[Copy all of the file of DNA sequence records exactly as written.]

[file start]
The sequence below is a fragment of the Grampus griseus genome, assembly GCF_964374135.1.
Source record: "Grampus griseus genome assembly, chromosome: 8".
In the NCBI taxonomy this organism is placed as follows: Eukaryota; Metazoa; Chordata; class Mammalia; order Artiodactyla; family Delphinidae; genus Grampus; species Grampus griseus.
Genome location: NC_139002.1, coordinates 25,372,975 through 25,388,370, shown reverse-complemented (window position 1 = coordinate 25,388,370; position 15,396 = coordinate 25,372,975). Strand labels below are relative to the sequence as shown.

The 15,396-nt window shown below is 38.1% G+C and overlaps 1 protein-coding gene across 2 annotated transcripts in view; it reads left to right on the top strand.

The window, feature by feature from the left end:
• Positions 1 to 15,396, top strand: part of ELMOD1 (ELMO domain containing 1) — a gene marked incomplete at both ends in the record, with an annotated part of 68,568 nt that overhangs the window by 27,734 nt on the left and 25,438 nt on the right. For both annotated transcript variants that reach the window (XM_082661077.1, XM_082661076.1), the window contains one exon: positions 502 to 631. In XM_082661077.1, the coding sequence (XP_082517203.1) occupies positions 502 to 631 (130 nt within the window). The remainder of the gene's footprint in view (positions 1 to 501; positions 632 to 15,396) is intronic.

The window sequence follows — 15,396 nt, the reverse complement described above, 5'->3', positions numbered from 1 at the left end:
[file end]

The sequence below is a fragment of the Grampus griseus genome, assembly GCF_964374135.1.
Source record: "Grampus griseus genome assembly, chromosome: 8".
In the NCBI taxonomy this organism is placed as follows: Eukaryota; Metazoa; Chordata; class Mammalia; order Artiodactyla; family Delphinidae; genus Grampus; species Grampus griseus.
Genome location: NC_139002.1, coordinates 25,372,975 through 25,388,370, shown reverse-complemented (window position 1 = coordinate 25,388,370; position 15,396 = coordinate 25,372,975). Strand labels below are relative to the sequence as shown.

The 15,396-nt window shown below is 38.1% G+C and overlaps 1 protein-coding gene across 2 annotated transcripts in view; it reads left to right on the top strand.

The window, feature by feature from the left end:
• Positions 1 to 15,396, top strand: part of ELMOD1 (ELMO domain containing 1) — a gene marked incomplete at both ends in the record, with an annotated part of 68,568 nt that overhangs the window by 27,734 nt on the left and 25,438 nt on the right. For both annotated transcript variants that reach the window (XM_082661077.1, XM_082661076.1), the window contains one exon: positions 502 to 631. In XM_082661077.1, the coding sequence (XP_082517203.1) occupies positions 502 to 631 (130 nt within the window). The remainder of the gene's footprint in view (positions 1 to 501; positions 632 to 15,396) is intronic.

The window sequence follows — 15,396 nt, the reverse complement described above, 5'->3', positions numbered from 1 at the left end: